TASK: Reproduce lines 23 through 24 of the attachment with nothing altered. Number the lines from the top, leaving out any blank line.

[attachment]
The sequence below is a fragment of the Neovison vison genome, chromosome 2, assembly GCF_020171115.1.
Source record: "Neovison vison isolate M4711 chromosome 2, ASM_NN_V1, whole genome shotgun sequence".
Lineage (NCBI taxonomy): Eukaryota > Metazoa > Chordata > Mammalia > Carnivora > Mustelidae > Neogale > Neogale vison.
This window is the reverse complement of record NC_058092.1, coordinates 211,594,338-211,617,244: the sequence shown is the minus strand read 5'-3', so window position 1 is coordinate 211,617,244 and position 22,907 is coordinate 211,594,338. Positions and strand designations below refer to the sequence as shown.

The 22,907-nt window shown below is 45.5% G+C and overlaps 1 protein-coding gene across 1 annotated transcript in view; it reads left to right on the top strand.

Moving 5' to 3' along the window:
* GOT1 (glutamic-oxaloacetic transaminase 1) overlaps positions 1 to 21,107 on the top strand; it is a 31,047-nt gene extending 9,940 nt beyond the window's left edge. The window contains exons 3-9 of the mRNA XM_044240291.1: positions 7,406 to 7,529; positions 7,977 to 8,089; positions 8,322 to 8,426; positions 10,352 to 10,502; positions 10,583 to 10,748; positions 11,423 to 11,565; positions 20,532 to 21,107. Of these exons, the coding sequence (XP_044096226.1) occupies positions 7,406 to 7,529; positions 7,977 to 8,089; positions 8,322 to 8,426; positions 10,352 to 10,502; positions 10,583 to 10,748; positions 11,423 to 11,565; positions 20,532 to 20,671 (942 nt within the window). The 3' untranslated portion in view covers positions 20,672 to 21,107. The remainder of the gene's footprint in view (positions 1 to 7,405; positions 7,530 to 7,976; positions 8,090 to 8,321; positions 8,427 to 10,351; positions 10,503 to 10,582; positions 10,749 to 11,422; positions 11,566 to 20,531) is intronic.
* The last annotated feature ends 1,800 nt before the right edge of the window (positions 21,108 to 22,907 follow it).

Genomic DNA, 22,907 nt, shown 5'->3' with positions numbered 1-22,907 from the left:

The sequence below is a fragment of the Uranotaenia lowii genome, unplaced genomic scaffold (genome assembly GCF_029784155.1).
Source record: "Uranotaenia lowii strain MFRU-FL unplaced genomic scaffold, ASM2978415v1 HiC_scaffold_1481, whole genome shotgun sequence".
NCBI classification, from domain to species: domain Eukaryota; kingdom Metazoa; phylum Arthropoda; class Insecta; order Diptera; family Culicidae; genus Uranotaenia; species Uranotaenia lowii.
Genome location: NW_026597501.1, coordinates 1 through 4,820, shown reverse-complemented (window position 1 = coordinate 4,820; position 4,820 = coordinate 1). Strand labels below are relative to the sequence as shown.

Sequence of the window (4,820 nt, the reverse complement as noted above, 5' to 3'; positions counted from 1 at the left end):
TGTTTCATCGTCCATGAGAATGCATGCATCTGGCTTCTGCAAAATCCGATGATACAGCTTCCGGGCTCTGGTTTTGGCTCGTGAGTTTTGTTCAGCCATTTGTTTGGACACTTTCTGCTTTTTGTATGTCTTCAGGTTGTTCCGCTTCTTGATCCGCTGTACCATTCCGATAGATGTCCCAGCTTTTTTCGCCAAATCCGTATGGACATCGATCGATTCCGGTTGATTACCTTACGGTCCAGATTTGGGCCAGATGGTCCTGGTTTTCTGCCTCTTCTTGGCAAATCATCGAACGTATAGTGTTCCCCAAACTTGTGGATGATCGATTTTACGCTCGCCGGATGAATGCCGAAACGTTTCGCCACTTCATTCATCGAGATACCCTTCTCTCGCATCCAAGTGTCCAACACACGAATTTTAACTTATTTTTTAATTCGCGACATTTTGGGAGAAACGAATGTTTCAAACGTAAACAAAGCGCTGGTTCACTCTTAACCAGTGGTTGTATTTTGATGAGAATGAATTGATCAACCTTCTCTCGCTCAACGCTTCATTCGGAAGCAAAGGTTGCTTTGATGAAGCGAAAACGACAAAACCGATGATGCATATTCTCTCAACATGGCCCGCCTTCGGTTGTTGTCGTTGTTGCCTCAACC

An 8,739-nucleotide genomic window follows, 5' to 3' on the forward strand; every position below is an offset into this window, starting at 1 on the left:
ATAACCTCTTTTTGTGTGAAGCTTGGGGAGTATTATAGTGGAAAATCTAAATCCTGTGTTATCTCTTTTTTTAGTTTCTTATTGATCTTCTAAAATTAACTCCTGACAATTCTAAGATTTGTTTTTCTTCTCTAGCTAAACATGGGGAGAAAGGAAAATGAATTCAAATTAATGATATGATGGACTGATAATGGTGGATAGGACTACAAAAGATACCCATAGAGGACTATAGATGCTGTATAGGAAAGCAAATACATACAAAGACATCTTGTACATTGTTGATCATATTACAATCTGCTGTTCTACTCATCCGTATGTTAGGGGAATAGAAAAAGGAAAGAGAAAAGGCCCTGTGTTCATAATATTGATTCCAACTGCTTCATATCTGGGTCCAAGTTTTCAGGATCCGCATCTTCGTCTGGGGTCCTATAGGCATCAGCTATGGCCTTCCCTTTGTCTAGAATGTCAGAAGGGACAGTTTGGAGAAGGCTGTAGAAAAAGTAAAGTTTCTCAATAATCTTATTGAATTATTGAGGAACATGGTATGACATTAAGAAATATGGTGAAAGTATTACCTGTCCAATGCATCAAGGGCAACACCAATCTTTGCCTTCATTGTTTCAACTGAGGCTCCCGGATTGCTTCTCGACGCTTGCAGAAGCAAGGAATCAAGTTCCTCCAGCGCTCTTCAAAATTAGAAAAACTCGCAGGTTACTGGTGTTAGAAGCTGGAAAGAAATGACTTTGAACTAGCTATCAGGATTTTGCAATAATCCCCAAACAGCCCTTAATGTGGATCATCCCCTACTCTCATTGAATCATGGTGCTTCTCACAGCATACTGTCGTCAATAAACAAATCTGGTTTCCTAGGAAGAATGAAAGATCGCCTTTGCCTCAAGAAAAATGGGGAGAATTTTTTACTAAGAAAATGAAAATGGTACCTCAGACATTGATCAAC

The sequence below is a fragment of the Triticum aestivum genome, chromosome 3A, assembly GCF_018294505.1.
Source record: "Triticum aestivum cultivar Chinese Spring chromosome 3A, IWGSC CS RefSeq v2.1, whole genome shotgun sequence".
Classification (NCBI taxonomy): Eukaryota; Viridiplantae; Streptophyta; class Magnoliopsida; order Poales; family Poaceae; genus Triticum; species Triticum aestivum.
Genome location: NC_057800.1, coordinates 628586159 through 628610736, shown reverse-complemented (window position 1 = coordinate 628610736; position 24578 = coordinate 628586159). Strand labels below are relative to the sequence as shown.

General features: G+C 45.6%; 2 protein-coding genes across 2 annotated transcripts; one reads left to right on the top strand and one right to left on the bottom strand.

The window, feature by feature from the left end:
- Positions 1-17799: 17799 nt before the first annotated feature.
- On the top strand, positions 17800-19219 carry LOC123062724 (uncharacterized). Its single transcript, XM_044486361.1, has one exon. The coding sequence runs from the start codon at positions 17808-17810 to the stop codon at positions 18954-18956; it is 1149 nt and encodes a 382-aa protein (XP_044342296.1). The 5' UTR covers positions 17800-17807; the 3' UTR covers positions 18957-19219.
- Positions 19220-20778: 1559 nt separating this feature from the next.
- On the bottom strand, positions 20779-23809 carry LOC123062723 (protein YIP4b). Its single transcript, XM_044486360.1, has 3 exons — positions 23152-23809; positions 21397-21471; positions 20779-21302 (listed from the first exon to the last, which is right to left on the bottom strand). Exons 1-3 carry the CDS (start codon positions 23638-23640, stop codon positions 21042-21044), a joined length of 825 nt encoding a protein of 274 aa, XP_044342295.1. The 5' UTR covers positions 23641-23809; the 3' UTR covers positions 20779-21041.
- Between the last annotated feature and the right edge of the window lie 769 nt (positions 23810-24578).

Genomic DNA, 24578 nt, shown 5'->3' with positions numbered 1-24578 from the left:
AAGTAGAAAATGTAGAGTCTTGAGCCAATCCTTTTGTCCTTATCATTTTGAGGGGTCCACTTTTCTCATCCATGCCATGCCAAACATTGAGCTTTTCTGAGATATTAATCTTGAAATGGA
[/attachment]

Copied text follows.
The window, feature by feature from the left end:
- Positions 1-17799: 17799 nt before the first annotated feature.